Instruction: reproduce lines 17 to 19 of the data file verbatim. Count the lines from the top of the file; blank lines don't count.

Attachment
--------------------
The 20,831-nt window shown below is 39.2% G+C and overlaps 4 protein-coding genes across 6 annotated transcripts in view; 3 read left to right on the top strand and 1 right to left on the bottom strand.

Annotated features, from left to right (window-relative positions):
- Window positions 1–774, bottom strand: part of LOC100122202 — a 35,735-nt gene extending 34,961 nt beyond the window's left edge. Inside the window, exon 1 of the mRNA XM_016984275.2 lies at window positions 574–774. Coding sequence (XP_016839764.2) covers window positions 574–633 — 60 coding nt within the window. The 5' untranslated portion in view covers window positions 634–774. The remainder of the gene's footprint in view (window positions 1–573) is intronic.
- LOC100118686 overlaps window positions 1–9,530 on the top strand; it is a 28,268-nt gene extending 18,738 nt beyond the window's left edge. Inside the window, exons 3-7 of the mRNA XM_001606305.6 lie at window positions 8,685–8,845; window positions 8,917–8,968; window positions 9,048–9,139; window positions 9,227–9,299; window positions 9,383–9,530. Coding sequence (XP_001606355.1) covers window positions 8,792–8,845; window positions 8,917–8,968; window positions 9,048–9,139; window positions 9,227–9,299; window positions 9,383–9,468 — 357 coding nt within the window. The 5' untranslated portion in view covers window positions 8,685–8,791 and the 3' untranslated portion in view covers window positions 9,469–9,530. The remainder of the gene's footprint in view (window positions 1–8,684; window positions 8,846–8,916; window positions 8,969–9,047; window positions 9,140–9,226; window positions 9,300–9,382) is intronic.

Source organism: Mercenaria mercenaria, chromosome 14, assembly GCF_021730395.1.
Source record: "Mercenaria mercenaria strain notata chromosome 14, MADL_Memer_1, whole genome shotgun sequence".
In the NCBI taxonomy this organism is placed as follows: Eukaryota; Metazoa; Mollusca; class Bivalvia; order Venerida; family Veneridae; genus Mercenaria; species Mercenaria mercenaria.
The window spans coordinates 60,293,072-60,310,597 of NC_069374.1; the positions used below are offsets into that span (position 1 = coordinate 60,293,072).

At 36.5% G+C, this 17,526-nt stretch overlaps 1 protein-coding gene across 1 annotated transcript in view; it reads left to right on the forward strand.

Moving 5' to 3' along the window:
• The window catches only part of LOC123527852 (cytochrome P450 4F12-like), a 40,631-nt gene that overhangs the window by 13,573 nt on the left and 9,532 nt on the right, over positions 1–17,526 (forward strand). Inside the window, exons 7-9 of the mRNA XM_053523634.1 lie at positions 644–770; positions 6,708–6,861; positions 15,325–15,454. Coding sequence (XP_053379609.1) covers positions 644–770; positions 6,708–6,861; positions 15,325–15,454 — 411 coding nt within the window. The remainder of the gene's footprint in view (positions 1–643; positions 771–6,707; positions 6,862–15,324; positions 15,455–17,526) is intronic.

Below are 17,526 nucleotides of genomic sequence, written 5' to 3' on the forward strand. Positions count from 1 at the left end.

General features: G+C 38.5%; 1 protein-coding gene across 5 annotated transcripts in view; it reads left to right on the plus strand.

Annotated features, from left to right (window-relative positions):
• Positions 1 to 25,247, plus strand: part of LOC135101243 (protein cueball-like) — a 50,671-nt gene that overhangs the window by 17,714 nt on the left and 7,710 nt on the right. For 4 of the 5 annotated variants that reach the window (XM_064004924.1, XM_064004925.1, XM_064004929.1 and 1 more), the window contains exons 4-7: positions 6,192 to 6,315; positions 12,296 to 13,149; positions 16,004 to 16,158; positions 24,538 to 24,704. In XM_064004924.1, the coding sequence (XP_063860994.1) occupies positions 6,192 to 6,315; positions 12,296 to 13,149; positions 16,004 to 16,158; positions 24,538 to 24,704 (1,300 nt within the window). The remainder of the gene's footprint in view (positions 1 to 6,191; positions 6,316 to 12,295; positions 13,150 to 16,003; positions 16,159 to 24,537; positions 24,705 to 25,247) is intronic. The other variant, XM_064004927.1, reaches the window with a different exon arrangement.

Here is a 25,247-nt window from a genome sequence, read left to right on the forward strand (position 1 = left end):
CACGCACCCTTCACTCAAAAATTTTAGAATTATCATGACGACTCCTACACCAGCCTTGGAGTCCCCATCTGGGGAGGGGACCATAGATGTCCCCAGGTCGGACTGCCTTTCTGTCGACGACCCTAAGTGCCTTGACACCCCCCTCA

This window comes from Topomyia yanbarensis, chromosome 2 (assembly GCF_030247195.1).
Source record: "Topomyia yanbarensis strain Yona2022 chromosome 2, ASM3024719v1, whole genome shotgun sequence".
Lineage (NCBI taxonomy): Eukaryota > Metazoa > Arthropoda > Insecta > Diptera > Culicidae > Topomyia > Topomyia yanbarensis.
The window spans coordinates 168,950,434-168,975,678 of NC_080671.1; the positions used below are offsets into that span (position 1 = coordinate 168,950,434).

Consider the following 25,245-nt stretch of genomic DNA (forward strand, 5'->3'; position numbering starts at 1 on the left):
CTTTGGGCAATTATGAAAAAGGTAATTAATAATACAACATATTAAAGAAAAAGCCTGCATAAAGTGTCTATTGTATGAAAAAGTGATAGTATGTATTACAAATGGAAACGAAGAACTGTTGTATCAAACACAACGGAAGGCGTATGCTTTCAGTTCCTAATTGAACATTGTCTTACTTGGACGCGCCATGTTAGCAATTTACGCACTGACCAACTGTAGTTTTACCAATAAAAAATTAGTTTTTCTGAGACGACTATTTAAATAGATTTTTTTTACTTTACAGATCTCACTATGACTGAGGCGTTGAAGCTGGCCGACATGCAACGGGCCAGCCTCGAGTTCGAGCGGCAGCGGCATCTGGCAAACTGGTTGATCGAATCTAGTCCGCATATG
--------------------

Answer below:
CACGCACCCTTCACTCAAAAATTTTAGAATTATCATGACGACTCCTACACCAGCCTTGGAGTCCCCATCTGGGGAGGGGACCATAGATGTCCCCAGGTCGGACTGCCTTTCTGTCGACGACCCTAAGTGCCTTGACACCCCCCTCA

This window comes from Topomyia yanbarensis, chromosome 2 (assembly GCF_030247195.1).
Source record: "Topomyia yanbarensis strain Yona2022 chromosome 2, ASM3024719v1, whole genome shotgun sequence".